September 22, 2014 – Cecil Meyer

We would like to welcome our newest family to PUDM, the Meyer’s! We are absolutely thrilled to have them and their son, Cecil, who is shown above. Riley had a huge impact on Cecil’s life and his story is told below.

Cecil has had a rattle in his chest since he was three months old. Despite months of doctor’s visits and many medications, it never got any better. In fact, it got so bad that on Tuesday, March 4th, 2014, he was rushed to the hospital because it had grown so hard for him to breathe that they were afraid he would eventually become too exhausted to continue. He was air lifted to Riley, where they discovered he has cancer. His tumor was so large that it took up the entire right side of his chest cavity, crushing his trachea and blood vessels in the process. He was attempting to breathe through a 1mm opening. The doctors were unsure if Cecil would make it through the night.

After days of waiting for a test and then the results, it was discovered that Cecil has Neuroblastoma, a large cancerous tumor that is found in infants with most cases occurring in children younger than two years of age.

Cecil underwent 4 rounds of chemotherapy in March, April, and May of 2014. There was much sickness and many trips to Riley for this or that; but most importantly, he was breathing on his own, without any problem! He responded very well to the chemotherapy and the tumor shrunk 82% with this treatment. Once it was reduced to that size, the surgeons felt it was finally small enough to surgically remove the remainder of the cancer. On May 27, 2014, he underwent a median sternotomy procedure to remove the tumor. The surgery went beautifully; the veins peeled away nicely, his heart was not in the way, and they did not have to sacrifice any muscles.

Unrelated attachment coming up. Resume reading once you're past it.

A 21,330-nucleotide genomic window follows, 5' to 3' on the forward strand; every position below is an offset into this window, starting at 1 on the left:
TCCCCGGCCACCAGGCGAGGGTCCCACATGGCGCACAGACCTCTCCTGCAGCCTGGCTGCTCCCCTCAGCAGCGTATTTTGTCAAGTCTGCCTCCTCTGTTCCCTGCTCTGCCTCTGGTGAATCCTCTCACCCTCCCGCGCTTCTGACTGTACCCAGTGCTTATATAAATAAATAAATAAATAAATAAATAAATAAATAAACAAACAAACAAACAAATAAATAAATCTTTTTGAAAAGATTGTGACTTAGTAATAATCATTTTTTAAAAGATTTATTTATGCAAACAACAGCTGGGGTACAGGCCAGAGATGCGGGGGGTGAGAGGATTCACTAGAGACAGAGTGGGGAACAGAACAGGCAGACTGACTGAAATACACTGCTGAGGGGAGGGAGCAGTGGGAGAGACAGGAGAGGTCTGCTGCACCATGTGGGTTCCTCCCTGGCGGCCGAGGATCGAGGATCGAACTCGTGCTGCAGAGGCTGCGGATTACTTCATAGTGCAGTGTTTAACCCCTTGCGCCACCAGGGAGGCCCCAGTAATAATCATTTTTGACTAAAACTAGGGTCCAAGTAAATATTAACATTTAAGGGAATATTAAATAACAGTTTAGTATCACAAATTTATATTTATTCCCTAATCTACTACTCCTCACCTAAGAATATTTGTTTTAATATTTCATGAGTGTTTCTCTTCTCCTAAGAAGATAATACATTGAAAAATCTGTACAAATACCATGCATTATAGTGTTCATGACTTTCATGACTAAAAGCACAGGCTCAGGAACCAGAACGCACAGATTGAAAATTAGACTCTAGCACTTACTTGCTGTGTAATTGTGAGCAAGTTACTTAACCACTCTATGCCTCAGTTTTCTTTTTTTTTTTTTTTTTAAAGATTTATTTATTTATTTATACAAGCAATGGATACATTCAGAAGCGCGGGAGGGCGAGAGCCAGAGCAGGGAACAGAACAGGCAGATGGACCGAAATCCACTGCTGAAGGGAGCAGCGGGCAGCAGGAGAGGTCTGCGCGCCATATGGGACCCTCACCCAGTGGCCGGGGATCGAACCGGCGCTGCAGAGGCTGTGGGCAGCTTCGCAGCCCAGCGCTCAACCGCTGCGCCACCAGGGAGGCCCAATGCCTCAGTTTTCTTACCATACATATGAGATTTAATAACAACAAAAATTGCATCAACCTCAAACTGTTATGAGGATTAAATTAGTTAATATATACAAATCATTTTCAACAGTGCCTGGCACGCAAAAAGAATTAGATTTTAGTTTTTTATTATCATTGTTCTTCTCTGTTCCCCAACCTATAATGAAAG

We have been home from Riley since early June, with CT scans and check-ups every few months. We were recently just at Riley and had a cancer free celebration! Cecil is almost 14 months old, and with all the time spent in the hospital and the lost belly time due to the tumor, his method of getting around is through butt-scooting. He has a physical therapist that works with him on learning the skills to crawl and walk.

We want to extend a warm welcome to the Meyer family and are so excited to meet them in person and learn more about their wonderful family!